Intonation solutions for orchestral players

Intonation solutions for orchestral players


Issues of intonation generally are fraught with a high degree of emotionality and defensiveness. The majority of the strategies for better intonation are based on science.


  1. For the winds, when playing passages with the clarinets, use less vibrato than usual (Clarinets rarely use vibrato except in jazz.)
  2. Intonation can be significantly and quickly improved in prime unison passages if everyone but the first player uses only a little or no vibrato and plays slightly softer [obviously excepting clarinets with respect to vibrato].
  3. All players should tune to ONE designated player.  This one player should be chosen considering one or both of the following criteria:  one who can be most easily heard by the others playing the passage and/or who has been playing a solo line before the passage which involves the others.
  4. Next, this one person plays the passage with one other individual who MATCHES the intonation of the point person. (Under no circumstances should the point person attempt to adjust his/her pitch after it has been established. She/he must play exactly the same on each “repeat”.) This is repeated individually until everyone has played a “duet” with the designated player.  Any adjustments made should be marked in the parts. Everyone then plays several times together, resulting in markedly improved tuning.
  5. In the large majority of adjacent or non-adjacent octave passages for any instrument, the BOTTOM octave should be played at least one dynamic louder than printed with a full-bodied vibrato. The result is significantly improved intonation and tone quality since the higher octave will appear better in tune and less shrill. Also, the players of the higher octave will intuitively “press less and play softer.” In the music of Haydn, Mozart, Beethoven, et al., it is very common for the horns and trumpets to play octaves. Often the first trumpet and first horn parts are high and/or soft, and ultimately challenging. When the lower octaves are played louder than marked, many good things happen vis a vis intonation and accuracy.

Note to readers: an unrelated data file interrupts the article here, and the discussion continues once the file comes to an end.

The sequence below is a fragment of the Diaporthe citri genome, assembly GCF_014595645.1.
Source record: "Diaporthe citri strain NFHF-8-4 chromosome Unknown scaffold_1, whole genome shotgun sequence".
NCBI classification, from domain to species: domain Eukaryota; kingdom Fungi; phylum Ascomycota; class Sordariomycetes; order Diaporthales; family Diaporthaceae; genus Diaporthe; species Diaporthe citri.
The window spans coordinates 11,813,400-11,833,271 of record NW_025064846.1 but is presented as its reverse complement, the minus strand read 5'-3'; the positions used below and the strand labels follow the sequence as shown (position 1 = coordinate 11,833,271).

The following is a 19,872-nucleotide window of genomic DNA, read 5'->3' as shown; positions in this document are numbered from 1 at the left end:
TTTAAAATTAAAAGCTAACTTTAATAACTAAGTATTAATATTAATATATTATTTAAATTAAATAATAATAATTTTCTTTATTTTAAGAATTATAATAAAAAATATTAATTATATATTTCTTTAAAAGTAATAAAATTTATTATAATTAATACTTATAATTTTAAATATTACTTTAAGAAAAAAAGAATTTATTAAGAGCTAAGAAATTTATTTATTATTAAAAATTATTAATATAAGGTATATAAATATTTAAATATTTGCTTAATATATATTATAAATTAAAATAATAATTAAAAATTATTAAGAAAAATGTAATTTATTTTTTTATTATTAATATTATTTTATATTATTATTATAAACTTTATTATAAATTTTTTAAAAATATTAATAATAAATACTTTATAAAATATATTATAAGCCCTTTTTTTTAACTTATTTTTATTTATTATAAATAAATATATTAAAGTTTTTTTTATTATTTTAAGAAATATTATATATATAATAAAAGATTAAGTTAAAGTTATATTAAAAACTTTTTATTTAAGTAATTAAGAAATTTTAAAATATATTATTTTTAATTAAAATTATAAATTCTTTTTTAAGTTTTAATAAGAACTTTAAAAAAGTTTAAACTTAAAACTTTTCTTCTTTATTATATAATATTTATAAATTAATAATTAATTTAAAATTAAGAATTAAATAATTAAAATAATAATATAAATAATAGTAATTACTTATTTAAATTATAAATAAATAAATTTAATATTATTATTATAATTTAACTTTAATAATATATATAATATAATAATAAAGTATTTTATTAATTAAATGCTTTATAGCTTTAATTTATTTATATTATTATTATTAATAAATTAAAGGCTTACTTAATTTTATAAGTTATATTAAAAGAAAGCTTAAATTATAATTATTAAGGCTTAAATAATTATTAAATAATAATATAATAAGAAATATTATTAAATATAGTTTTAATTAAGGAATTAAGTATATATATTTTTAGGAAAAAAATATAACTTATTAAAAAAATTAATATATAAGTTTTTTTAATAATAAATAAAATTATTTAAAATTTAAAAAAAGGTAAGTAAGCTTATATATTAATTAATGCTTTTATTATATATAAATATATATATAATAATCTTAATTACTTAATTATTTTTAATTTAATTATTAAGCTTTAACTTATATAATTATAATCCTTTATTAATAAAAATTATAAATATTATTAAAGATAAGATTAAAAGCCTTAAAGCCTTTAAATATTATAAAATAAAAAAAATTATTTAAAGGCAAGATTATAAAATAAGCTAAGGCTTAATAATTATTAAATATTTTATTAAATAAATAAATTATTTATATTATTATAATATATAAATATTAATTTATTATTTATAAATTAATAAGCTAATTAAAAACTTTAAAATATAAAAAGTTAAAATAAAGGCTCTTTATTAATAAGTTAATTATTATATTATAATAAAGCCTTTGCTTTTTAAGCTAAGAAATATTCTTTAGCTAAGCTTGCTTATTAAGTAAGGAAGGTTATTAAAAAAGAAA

6. For just-diatonic tuning and balancing of chords, please follow the following procedure.
    1. Determine the quality of the chord (e.g. major, dominant 7th, major 7th). Start with the root, then add the fifth, balancing the two notes and tuning them using equal-tempered tuning. Then add the third, and finally the dominant 7th (major seventh), tuning them using the just-diatonic protocol. THIS ORDER IS CRUCIALLY IMPORTANT
    2. It is very important that the open fifth is balanced and is in tune. When the fifth is acceptable, depending upon the physical space, you will probably be able to faintly hear the major third as an overtone.
    3. The major third and dominant 7th should be played LOWER in pitch than equal-tempered tuning.  (Taking into account pitch tendencies of certain notes on certain instruments, the major third should be about 14 cents lower and the dominant 7th about 29 cents lower.)
    4. Further, when the third and seventh are added, they should be played proportionately more SOFTLY than the root and fifth.
  7. One of the purposes of dissonance is to create tension, which often resolves to consonance. This phenomenon is equally valid in tonal and atonal music, though of course, consonance manifests itself differently. To create increased dissonance, expand the interval a bit so that instead of playing one note (e.g. B) close to the other (e.g. C) as in a leading tone function using expressive intonation, do just the opposite and expand the dissonant interval. In other words, widen the distance between C and B, as a minor second or a major seventh, by lowering the B in pitch. This approach also has the additional benefit of delineating the harmony more clearly, whether tonal or atonal.
  8. The piano, mallet percussion, harp, celesta, et al. are equal-tempered instruments and cannot adjust their pitch “on the fly”. Therefore, adjustments must be made by others to accommodate equal-tempered, fixed intonation.
  9. With strings, listen to your stand partner and blend with his/her sound. This results in both improved intonation AND a better section sound. Playing as a soloist (i.e. aggressive, lots of bow pressure, wide and dominating vibrato, reduced dynamic range) in an orchestra almost always negatively affects intonation.
  10. Often, intonation problems with strings are the result of awkward fingerings and inappropriate shifts. Check with your principal or concertmaster to determine the best solutions.


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